Nora Schaper Speaks On Growing A Small Brand With An Innovative, Earth-Saving Product

An abridged conversation between HiBAR co-founder Nora Schaper and QUILL Editor-in-Chief Tess Aurore.


Tess: Nora, how are you doing? Thanks so much for being here.

Nora: Well, thank you for the invitation. How fun.

I think we can just jump right in and start with: tell me the story. I mean, you had all of these people come together with the same idea. How did that come to be?

We were all parents at the same school. Having kids, you really realize you want to make the world a better place for everybody, but especially for your children. My husband, Jay, and I had a previous business; we were making bath bombs and soaps. And while we were doing that, we were realizing we could formulate so many products and we wouldn’t need a package, or we could use a paper package. We could really make a big difference.

So you and Jay were the first co-founders. How did you rope the other two in?

I cornered Ward [Johnson] in the school parking lot to consult with Jay and I. He came by our house a few days later. The first thing he asked is: “what’s your why? Why are you doing this?” And we said, well, we think we can eliminate plastic. His face changed. And he said, “that is such an incredible mission and I need to be part of that.” So the three of us started working together.

And Dion [Hughes]?

Jay and I went to a housewarming party for another friend from school, and Dion was there, and he’d just come back from a trip to Mexico where he was on a remote beach. He said that they’d go out in the morning and rake the property line, and at the end of the property line, it was just plastic everywhere. He looked at all the plastic bottles in his shower, and he thought, “I’m part of the problem.”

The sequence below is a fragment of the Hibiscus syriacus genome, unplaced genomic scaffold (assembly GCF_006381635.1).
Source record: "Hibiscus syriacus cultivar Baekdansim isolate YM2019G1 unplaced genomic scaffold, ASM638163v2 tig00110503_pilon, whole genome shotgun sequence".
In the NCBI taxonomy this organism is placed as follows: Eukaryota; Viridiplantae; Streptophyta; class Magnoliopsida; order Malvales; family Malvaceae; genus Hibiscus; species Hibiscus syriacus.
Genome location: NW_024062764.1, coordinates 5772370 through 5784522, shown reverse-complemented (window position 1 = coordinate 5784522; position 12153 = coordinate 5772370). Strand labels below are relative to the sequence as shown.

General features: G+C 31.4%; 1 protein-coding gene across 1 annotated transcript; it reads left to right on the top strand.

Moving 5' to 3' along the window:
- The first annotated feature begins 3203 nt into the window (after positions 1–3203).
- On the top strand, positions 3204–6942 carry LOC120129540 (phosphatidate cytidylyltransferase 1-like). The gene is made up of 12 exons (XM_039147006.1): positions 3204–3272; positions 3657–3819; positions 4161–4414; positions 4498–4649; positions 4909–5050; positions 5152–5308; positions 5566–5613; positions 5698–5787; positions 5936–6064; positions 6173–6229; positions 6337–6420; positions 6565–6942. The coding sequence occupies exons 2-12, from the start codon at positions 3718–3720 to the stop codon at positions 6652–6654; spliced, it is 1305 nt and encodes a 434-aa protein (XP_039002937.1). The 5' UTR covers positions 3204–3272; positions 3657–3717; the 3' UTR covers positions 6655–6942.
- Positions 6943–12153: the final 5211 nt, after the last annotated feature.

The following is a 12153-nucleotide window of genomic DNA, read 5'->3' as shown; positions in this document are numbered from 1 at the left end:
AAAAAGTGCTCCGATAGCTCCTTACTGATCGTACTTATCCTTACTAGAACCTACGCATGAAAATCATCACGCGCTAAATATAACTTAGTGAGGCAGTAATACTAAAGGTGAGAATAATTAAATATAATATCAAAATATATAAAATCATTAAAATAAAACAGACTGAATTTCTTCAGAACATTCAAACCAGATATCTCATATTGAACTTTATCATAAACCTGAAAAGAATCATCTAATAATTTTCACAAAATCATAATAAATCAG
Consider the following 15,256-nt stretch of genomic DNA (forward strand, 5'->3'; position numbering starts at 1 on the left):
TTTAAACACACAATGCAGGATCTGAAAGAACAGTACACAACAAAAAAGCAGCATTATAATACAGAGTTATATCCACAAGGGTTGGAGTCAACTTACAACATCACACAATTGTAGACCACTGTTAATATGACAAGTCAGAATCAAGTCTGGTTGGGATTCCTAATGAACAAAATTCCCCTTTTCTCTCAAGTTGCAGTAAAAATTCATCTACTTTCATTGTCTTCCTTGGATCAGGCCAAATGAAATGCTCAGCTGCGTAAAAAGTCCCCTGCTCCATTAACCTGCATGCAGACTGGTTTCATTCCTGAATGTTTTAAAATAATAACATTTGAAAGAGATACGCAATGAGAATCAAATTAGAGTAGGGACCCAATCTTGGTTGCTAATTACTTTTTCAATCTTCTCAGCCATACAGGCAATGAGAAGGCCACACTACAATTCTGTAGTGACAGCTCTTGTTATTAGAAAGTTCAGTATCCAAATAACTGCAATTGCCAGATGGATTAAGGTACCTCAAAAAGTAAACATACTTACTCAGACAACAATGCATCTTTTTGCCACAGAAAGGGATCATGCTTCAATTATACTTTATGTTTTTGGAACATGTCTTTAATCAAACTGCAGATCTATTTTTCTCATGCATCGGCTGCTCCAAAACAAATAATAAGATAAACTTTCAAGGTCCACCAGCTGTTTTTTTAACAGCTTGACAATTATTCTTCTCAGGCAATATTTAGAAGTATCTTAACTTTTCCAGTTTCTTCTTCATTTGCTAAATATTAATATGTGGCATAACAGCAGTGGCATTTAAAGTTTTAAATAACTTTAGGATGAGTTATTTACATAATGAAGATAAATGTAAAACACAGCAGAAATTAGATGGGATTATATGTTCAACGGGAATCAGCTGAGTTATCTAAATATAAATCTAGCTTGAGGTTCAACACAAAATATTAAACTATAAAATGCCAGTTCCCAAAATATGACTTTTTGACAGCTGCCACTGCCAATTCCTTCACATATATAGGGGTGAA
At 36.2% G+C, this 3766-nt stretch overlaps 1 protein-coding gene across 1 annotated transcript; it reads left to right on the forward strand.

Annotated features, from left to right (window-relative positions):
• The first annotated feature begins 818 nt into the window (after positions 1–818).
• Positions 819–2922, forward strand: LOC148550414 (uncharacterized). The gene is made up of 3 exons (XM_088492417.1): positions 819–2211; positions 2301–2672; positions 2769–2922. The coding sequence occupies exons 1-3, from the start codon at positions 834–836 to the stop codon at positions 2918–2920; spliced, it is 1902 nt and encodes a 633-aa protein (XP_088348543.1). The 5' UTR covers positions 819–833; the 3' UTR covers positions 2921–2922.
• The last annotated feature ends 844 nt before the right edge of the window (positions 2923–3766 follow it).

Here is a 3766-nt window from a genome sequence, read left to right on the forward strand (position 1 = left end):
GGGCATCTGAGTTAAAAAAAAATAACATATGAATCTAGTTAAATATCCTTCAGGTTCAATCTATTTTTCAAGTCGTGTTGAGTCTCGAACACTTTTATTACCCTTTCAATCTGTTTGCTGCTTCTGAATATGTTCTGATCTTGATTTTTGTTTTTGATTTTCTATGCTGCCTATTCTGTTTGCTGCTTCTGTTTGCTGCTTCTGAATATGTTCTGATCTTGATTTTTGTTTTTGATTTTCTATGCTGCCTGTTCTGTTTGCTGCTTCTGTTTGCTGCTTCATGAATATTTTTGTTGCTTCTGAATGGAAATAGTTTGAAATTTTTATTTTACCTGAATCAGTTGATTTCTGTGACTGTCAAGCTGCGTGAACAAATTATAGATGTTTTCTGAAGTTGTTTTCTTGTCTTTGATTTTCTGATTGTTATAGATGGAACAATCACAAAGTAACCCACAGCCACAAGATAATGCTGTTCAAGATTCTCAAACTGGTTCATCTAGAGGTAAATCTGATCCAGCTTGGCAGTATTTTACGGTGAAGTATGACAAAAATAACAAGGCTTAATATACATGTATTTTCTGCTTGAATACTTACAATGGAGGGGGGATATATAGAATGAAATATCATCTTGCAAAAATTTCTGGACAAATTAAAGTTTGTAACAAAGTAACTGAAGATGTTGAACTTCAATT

So when we ran into him at the house warming party and he asked what we were doing, we said, we’re working with Ward, and we’re trying to eliminate plastic. He said, “oh my gosh, I need to be a part of that.”

Meant to be.

Yeah. The four of us banded together and we started talking about how we were going to do this. And we landed on haircare as being our first place to start, since shampoo and conditioner bottles are the main thing that are in everybody’s showers. 

Founders of hibar

You started this trend, this conversion from plastic to solid bars.

We’re really different from what’s on the market right now. And there’s been a lot more entry into the market, but we created the category. And now more and more people are entering the category, which is fantastic, because that’s really how we’re going to eliminate the most plastic.

I mean, the biggest part is having a great product. But you’ve also made it accessible.

It’s funny: when we said we were going on a grocery shelf at $12 or $12.95, people said that’s way over-priced, $10 is max for a grocery shelf. And we thought, well, honestly, we’re a premium product. Our ingredient deck is like a $30 bottle of shampoo, but it doesn’t have the water. Plus, our bars last as long as three bottles of shampoo. So it’s an amazing value.

And on top of that, your scents are gender-neutral – that was one of the first things I noticed. It makes it universal. Was that a conscious choice, so there was a broader reach?

It really was. People were telling us, “women are not going to use this product, you should just focus on men’s bars that they can use all over their body and on their hair.” But we really knew that to eliminate the most plastic, everybody needs to be able to use this bar. And specifically, we have to make sure that women will use the bar, because women are still 90% of the people, I want to say, who purchase our product, whether it’s just women using it or not.